A Spatial Recipe is a model of interconnected operators that perform geospatial processing.
The definition of the Recipe to analyze inputs and create information as output is done through the Spatial Workshop application. If you are familiar with ERDAS Imagine or GeoMedia, this is the transposition to the web of the Spatial Model Editor user interface. Spatial Workshop is an editing environment for creating algorithms by dragging and dropping spatial operators from the Operators list.
To get additional information about this application you can click on the Help button on the top right corner of the App.
In this particular case you can simply click on the Import button on the top bar and load the model definition attached to this article. You should get a result like the following:
You can change the name or keep the existing one and then save it. The Recipe will be saved in your Tenant configuration and will then be available to be selected for any Application defined with Studio (in particular using the Recipe Panel template).
Looking at the model definition we can see 4 ports:
We will need the name Output Image in the app configuration to automate the display of the output raster on the map.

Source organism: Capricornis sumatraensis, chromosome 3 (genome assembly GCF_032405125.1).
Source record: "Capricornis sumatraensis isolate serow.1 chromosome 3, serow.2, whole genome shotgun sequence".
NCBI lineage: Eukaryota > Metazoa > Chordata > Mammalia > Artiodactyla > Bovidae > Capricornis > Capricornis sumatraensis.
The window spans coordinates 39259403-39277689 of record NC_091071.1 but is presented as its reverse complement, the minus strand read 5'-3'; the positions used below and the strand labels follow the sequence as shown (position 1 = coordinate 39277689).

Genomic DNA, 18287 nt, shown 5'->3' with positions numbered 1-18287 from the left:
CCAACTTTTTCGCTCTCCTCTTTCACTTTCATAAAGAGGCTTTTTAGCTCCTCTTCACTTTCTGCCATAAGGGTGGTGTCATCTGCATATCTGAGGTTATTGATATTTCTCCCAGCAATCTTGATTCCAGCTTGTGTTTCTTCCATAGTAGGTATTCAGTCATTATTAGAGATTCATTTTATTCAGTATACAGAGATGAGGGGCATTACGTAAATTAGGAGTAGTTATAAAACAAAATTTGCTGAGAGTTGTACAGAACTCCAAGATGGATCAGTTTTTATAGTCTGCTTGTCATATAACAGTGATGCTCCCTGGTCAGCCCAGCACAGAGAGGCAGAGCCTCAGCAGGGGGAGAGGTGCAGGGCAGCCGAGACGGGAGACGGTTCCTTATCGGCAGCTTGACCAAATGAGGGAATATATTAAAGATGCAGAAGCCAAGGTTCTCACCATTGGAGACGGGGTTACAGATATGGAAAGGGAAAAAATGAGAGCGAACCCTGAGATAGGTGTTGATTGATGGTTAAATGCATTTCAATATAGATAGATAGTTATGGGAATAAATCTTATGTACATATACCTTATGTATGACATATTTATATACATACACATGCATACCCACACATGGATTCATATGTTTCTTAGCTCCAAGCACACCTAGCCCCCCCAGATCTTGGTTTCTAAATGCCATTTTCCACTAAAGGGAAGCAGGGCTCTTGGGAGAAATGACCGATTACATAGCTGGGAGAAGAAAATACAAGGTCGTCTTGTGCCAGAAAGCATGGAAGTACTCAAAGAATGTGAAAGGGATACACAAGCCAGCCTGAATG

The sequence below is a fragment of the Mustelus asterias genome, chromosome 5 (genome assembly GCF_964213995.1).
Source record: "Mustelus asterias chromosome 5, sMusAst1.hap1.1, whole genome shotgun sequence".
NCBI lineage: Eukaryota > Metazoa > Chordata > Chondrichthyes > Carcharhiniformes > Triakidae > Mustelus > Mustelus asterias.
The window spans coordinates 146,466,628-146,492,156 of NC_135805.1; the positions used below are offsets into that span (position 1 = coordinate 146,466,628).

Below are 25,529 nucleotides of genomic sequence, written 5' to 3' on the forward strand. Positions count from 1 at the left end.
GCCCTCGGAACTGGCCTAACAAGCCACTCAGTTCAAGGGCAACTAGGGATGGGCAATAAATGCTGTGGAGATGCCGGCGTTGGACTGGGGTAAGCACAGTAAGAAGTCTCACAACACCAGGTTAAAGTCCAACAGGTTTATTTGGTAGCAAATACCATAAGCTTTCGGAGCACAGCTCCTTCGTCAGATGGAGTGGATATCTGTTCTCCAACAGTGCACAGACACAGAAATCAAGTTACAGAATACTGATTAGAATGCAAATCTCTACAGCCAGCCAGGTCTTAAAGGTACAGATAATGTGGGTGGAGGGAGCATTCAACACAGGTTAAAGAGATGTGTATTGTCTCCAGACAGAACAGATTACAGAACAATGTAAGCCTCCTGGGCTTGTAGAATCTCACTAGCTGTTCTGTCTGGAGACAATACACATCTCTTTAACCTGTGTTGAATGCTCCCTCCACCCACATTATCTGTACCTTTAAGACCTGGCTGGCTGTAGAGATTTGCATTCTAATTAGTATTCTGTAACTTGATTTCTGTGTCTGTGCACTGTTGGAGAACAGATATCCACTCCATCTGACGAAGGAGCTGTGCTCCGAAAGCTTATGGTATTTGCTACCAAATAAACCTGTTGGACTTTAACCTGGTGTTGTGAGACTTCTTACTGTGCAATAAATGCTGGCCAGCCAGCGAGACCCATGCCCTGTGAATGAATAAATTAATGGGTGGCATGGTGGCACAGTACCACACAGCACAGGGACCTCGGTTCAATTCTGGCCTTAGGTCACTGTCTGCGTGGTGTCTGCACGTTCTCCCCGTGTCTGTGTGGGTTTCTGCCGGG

Going back to the App configuration we can click again on the Recipe Panel and now we are able to select the newly created Recipe and clicking Next on the top right corner we can define the details for the Recipe configuration.
For each input you can already specify values (existing images, the color scheme and the folder for the output). If you check the Bound setting the user will not be able to change the port value (the port will be hidden running the App), otherwise, even if you preselect the values, the user will get the possibility of changing them.
NOTE: input and output files for Recipes will be contained in the M.App Enterprise Warehouse folder on the server side. They will be segregated by Tenant, so a Recipe in the Tenant 'A' will be able to use only files from the Tenant 'A' Warehouse.
Click on JS button for the Recipe Panel and in the left menu click on Code Examples, scroll down, find the Recipe Panel customization and drag&drop it in the central text area (JS of the Recipe). In the code itself you have to modify the OUTPUT_PORT_NAME text with the actual name of the port for the output image (in our case Output Image).
For the Map Panel you have to drag&drop the Add WMS layer to the legend sample in the JS source code (no changes to the source code are required).
The App configuration is over.
In order to test the App you have to open the My Apps page for the tenant you have used so far and run the App. You can set as input parameters the 2 images that you have uploaded already to your M.App Enterprise Warehouse folder (for this specific tenant) and the same folder or a subfolder to store the output together with a desired name (the extension can be selected from the dropdown). You should get something similar to the following:
You can now execute the model
end at the end you should get the output image added automatically to the legend and the map zoomed to its bbox:
You can play with the resulting image in the legend switching it on/off to compare it with the original images (if you have added them to the legend in Studio) or changing the transparency.